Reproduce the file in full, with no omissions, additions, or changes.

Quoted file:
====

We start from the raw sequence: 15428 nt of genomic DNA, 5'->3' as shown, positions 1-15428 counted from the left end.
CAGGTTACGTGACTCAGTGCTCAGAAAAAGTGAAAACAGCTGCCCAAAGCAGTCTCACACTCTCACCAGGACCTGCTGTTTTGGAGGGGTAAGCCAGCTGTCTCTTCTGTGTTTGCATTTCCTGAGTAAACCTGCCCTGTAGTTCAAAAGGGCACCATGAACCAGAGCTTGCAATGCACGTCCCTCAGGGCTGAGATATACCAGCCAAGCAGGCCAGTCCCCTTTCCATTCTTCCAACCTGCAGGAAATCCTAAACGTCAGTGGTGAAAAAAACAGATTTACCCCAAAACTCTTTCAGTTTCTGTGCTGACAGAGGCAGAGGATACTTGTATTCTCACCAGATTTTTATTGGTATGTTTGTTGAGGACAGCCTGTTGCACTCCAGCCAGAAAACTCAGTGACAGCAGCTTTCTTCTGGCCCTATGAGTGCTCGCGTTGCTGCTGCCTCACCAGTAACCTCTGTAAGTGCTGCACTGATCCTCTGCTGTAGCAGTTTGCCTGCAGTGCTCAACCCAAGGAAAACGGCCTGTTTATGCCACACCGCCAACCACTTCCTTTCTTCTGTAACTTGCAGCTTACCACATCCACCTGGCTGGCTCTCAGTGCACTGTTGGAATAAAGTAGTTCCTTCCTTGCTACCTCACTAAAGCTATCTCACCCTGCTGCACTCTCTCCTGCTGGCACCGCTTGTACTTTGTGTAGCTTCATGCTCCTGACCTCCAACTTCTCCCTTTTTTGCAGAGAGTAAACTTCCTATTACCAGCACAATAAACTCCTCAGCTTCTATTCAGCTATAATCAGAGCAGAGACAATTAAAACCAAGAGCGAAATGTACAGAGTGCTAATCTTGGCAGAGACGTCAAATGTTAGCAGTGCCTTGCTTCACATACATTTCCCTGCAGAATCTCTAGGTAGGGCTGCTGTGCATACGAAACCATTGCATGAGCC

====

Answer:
We start from the raw sequence: 15428 nt of genomic DNA, 5'->3' as shown, positions 1-15428 counted from the left end.
CAGGTTACGTGACTCAGTGCTCAGAAAAAGTGAAAACAGCTGCCCAAAGCAGTCTCACACTCTCACCAGGACCTGCTGTTTTGGAGGGGTAAGCCAGCTGTCTCTTCTGTGTTTGCATTTCCTGAGTAAACCTGCCCTGTAGTTCAAAAGGGCACCATGAACCAGAGCTTGCAATGCACGTCCCTCAGGGCTGAGATATACCAGCCAAGCAGGCCAGTCCCCTTTCCATTCTTCCAACCTGCAGGAAATCCTAAACGTCAGTGGTGAAAAAAACAGATTTACCCCAAAACTCTTTCAGTTTCTGTGCTGACAGAGGCAGAGGATACTTGTATTCTCACCAGATTTTTATTGGTATGTTTGTTGAGGACAGCCTGTTGCACTCCAGCCAGAAAACTCAGTGACAGCAGCTTTCTTCTGGCCCTATGAGTGCTCGCGTTGCTGCTGCCTCACCAGTAACCTCTGTAAGTGCTGCACTGATCCTCTGCTGTAGCAGTTTGCCTGCAGTGCTCAACCCAAGGAAAACGGCCTGTTTATGCCACACCGCCAACCACTTCCTTTCTTCTGTAACTTGCAGCTTACCACATCCACCTGGCTGGCTCTCAGTGCACTGTTGGAATAAAGTAGTTCCTTCCTTGCTACCTCACTAAAGCTATCTCACCCTGCTGCACTCTCTCCTGCTGGCACCGCTTGTACTTTGTGTAGCTTCATGCTCCTGACCTCCAACTTCTCCCTTTTTTGCAGAGAGTAAACTTCCTATTACCAGCACAATAAACTCCTCAGCTTCTATTCAGCTATAATCAGAGCAGAGACAATTAAAACCAAGAGCGAAATGTACAGAGTGCTAATCTTGGCAGAGACGTCAAATGTTAGCAGTGCCTTGCTTCACATACATTTCCCTGCAGAATCTCTAGGTAGGGCTGCTGTGCATACGAAACCATTGCATGAGCC